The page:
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Brandon Wood Joins 'From Phenom To The Farm:' Episode 19

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“From Phenom to the Farm” releases new episodes every other Tuesday featuring players whose experiences vary across the professional baseball spectrum. Players will discuss their personal experiences going from high school graduation to the life of a professional baseball player.

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Brandon Wood has invaluable insight to pass onto any young player who walks into his batting cage in his adopted hometown of Billings, Mont.—more than just tips on the right swing plane or proper timing mechanism in the box.

Wood knows success—record-setting, elite level success. He knows the mentality it takes to unlock those kind of results, but also the mentality that can tear it all down.

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In 2005, two years after the Angels selected the Arizona prep product 23rd overall, Wood annihilated pitching in the high Class A California League at a record clip. He bashed 43 home runs during the regular season, and finished the year with 101 extra-base hits, something BA’s Matt Eddy named the 7th most significant Minor League achievement of the past 40 seasons.

Wood went on to tack on another 14 homers in 29 Arizona Fall League games and finished 2005 both in the record books and at the top of BA’s Angels Top 10 Prospects list. His tall frame and power potential led some evaluators to throw out Cal Ripken Jr. and Troy Glaus comparisons. After a subsequent solid season at Double-A Arkansas, Wood was primed to fulfill his promise as a top prospect and be the big league star he’d always dreamed of being.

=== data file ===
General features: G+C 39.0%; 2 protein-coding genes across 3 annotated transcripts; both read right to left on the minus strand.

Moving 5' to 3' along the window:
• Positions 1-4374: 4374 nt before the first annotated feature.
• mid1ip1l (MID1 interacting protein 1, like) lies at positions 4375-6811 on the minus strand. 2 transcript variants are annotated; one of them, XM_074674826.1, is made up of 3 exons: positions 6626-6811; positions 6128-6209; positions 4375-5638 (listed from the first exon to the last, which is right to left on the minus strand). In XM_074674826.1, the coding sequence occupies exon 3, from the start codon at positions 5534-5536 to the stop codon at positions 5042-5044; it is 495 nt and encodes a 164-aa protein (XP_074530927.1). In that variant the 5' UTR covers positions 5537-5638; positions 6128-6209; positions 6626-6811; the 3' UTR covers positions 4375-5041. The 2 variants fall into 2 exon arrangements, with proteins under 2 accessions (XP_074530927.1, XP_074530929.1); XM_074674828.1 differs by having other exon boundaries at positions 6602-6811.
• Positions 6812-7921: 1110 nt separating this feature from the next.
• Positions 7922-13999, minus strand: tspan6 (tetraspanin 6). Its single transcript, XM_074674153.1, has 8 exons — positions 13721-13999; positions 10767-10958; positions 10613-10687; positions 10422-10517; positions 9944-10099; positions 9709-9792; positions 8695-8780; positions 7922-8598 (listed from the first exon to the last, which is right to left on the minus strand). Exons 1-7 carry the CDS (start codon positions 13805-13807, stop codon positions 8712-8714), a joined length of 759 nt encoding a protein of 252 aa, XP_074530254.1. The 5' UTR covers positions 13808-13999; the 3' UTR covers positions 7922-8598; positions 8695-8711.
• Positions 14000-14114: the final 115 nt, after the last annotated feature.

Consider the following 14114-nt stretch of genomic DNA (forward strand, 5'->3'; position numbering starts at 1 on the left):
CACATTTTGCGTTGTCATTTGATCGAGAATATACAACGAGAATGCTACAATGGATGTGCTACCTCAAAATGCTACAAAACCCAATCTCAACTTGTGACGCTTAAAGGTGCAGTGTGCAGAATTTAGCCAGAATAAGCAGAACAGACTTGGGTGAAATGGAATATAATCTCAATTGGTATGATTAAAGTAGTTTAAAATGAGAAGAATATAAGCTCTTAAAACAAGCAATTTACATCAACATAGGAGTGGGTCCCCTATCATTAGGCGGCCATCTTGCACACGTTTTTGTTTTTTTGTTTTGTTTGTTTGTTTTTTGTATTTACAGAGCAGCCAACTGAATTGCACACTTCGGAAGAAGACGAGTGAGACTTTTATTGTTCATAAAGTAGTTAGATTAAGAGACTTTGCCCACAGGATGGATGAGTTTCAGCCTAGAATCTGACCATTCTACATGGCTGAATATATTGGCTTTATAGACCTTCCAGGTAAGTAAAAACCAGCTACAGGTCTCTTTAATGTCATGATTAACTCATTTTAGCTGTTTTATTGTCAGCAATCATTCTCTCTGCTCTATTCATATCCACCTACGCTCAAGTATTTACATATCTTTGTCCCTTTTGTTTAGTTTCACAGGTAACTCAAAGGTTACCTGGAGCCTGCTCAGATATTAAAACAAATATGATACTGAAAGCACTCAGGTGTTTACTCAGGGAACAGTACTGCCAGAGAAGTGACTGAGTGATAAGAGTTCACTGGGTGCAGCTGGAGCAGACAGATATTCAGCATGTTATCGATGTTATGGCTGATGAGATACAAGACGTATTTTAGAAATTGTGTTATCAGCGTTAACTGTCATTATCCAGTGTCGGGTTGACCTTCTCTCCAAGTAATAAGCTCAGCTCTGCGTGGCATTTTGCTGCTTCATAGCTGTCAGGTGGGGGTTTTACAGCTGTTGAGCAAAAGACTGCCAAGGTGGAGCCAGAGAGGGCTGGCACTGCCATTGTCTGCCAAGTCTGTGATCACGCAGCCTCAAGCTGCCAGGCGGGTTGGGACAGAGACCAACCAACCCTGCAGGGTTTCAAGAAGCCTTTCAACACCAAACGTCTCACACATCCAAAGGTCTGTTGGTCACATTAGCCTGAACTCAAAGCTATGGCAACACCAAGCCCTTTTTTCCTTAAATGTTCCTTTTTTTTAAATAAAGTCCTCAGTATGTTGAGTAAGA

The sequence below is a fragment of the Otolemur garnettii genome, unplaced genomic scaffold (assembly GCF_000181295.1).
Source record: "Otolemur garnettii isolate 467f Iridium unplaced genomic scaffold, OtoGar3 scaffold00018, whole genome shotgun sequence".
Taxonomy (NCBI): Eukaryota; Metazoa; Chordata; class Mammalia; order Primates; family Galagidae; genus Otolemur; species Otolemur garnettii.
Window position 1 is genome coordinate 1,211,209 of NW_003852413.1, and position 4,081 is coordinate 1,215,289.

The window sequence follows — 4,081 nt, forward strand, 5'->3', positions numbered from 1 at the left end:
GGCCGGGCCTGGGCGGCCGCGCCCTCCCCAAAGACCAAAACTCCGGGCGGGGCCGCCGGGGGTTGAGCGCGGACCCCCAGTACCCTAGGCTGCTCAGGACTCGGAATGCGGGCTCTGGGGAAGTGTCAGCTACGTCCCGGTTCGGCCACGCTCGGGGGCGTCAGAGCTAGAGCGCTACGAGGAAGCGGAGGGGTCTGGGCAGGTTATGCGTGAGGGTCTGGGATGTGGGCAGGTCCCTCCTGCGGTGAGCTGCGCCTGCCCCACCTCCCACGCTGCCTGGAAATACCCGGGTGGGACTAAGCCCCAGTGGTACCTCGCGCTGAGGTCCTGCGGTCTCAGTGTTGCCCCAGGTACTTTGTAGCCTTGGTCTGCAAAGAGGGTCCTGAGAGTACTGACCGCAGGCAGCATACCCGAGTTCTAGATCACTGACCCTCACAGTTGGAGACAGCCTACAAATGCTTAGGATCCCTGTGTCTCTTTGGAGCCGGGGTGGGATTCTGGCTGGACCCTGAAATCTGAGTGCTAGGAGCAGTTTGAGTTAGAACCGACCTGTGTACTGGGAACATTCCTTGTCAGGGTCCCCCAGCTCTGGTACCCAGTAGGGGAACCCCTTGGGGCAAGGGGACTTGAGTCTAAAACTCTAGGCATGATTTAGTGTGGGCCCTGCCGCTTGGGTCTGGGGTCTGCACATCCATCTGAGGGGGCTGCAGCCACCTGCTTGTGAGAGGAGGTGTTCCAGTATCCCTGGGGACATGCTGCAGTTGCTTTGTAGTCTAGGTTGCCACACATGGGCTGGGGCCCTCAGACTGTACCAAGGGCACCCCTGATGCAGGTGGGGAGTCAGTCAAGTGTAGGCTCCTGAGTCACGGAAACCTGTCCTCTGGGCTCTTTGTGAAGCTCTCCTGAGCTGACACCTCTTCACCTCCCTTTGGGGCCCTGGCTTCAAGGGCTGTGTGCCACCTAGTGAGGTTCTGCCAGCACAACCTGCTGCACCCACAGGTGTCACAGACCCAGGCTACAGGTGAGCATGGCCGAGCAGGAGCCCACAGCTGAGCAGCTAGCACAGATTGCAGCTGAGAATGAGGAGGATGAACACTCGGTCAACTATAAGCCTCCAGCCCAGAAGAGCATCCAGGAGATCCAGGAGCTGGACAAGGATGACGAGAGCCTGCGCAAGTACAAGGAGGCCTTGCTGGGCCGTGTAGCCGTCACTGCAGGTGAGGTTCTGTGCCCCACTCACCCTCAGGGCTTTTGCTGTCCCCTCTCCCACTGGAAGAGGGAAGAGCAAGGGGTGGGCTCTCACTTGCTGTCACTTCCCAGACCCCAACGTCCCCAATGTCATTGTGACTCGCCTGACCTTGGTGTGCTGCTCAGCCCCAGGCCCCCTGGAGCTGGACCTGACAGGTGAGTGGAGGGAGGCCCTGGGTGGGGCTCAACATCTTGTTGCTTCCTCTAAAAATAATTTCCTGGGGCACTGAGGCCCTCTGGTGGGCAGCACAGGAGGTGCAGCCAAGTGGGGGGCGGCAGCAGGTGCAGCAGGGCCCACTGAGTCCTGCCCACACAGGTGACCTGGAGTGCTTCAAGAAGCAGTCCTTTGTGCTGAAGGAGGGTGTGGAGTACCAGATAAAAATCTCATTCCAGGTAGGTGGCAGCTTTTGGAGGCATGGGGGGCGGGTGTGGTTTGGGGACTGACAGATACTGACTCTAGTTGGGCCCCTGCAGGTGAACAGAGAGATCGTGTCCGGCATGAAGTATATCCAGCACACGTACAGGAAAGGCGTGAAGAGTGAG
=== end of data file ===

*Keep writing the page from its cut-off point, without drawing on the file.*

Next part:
It was then though, just as Wood had reached the verge of breaking into the big leagues, that self-doubt began to creep into his mindset. He started to read less into the reports lauding his promise and chances of success, and instead couldn’t shake nagging whispers about his strikeout rate and if he could actually tap into that power in The Show.

When he finally did get the call, sporadic playing time and a seeming lack of faith from his manager continued to erode Wood’s confidence and mental health. By the 2010 season, Wood was riddled with anxiety at the ballpark and especially in the batter’s box. On his daily drive to the ballpark, the second Angel Stadium popped into view he’d be stricken by a panic attack.

Afraid of being sent down, or being labeled as “soft” or a “head case,” Wood at first internalized his struggles—choosing to self-medicate postgame with alcohol instead. He finally sought help from doctors towards the end of his Angels tenure, but even after the team waived the player who’d once been the future in April of 2011, Wood’s mental struggles followed him at each ensuring step in his career.

“Your hand eye-coordination when your brain is like that and you’re going through panic attacks…your hands don’t do what your brain is telling them, and it’s a terrifying feeling,” Wood said. “That was my reality until I retired.”

In 2014, nine years after his record-setting season in the Cal League, Wood hung up his spikes after hitting .098 in 25 games for Sugar Land in the independent Atlantic League.

It’d be easy for Wood to be bitter and spiteful towards the game of baseball—and for awhile, he was. The stresses of the game had robbed him of his mental health, and it took time, a supportive wife, and a move to Montana to rediscover both an appreciation for baseball and a passion for helping youth baseball players avoid the same pitfalls that he had to go through the hard way.

“Looking back, I feel like I was the can’t-miss that missed, that was now given so many tools to help,” said Wood.

These days, when he’s not at home with his wife and two children, Wood spends his time instructing youth baseball players, and relaying the important lessons of a career that didn’t go quite to plan.

On the latest episode of ‘From Phenom to the Farm,’ former big leaguer Brandon Wood takes us through his rise up the prospect rankings, struggles with mental health, and how he came to grips with a career that didn’t go to plan.

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